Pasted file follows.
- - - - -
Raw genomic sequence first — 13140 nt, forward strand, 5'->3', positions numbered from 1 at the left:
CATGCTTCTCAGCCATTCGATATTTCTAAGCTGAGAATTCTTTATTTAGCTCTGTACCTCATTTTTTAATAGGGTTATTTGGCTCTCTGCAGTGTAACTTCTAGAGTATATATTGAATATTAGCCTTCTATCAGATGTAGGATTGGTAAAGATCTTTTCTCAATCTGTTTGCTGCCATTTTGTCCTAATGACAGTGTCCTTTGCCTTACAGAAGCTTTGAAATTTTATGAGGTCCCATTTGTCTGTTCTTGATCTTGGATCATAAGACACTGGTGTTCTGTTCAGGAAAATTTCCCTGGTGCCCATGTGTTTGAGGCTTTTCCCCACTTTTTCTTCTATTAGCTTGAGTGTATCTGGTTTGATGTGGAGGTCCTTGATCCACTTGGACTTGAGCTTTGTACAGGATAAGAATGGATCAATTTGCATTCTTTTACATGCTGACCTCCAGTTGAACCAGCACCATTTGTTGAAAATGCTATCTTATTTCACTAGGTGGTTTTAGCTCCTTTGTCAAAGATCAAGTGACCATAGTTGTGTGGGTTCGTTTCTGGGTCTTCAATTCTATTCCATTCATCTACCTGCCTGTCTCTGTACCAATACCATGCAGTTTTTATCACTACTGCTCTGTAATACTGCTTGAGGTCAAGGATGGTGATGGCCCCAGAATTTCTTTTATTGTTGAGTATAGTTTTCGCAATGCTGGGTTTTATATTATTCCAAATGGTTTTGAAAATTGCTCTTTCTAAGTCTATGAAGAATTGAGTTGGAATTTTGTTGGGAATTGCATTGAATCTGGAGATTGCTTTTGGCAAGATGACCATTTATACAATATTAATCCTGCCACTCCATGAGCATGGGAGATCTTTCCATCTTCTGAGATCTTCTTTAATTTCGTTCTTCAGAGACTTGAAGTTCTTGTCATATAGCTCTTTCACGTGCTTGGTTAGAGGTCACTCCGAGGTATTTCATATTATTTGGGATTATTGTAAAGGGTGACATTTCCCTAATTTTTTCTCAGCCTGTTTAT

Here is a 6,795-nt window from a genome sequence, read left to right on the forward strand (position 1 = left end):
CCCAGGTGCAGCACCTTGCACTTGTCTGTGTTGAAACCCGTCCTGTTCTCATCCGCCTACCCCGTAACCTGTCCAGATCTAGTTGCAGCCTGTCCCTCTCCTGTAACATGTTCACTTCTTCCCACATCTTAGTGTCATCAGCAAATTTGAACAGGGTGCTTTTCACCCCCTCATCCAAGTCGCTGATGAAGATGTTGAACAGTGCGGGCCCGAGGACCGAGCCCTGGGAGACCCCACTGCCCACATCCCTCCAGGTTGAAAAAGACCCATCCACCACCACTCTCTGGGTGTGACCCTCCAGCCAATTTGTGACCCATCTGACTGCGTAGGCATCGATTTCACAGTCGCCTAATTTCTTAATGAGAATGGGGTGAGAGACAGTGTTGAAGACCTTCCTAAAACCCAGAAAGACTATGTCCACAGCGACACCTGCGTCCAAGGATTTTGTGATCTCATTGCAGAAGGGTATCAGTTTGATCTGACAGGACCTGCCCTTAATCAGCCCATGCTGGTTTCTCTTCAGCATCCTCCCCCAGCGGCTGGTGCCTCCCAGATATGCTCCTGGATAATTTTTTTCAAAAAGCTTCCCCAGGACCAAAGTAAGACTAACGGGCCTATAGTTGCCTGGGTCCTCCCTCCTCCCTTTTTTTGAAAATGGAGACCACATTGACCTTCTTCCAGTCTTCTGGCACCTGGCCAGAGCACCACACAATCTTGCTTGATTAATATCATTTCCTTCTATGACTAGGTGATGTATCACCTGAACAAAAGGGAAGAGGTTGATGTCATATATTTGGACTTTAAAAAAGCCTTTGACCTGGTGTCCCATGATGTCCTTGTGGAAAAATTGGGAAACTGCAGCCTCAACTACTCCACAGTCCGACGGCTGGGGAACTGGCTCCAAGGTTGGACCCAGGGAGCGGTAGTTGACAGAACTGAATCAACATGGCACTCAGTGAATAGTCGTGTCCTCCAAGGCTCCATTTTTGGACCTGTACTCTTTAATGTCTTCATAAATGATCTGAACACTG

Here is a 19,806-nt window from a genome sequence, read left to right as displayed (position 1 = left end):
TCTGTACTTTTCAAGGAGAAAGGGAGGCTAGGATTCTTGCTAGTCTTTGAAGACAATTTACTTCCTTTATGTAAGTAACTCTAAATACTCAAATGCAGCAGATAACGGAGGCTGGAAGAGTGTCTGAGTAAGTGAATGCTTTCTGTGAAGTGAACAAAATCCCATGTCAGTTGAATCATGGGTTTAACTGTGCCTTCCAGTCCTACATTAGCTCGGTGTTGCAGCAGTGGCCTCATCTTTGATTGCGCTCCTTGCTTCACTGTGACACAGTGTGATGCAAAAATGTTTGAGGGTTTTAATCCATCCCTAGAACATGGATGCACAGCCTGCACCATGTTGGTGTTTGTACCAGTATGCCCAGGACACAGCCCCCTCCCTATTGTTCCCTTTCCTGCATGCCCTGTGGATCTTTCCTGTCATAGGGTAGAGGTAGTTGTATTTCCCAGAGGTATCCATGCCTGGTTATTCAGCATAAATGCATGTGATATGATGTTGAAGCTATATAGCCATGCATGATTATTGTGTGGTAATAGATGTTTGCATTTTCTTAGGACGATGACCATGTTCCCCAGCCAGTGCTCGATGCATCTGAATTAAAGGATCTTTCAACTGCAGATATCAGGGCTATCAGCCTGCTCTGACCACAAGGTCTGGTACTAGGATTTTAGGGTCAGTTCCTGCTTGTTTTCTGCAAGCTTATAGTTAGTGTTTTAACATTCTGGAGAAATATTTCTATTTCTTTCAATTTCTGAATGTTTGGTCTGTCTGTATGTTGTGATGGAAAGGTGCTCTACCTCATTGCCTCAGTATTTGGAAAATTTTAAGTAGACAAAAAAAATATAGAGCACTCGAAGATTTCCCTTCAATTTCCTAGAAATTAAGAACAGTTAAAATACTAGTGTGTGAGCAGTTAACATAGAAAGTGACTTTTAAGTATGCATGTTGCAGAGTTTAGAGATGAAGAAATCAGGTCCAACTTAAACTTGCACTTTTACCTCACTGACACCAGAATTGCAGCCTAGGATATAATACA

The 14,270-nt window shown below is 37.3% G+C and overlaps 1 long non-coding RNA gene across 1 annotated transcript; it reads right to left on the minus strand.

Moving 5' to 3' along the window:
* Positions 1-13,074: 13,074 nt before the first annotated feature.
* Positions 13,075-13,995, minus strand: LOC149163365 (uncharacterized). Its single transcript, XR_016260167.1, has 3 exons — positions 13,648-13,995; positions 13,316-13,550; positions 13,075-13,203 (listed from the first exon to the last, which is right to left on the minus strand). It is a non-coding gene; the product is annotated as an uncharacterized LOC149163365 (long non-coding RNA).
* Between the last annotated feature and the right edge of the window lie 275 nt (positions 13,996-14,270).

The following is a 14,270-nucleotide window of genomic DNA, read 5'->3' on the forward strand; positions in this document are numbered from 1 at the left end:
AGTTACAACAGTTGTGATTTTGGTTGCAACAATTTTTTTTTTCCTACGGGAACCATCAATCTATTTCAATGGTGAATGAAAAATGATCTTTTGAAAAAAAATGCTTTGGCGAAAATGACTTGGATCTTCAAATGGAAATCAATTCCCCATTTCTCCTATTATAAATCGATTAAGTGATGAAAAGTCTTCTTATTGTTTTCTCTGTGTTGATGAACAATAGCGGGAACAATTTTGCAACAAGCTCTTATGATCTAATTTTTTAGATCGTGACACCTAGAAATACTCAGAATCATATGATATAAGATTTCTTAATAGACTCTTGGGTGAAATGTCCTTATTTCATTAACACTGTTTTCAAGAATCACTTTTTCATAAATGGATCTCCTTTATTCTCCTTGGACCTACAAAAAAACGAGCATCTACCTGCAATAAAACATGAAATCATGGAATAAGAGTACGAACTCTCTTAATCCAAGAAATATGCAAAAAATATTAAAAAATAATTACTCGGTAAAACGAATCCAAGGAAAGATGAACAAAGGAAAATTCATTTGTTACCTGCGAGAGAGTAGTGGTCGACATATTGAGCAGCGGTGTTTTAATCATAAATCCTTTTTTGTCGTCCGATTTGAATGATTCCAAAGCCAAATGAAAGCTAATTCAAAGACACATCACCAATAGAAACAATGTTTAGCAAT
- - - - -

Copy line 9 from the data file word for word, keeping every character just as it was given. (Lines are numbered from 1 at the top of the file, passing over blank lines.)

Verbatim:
* Positions 1-13,074: 13,074 nt before the first annotated feature.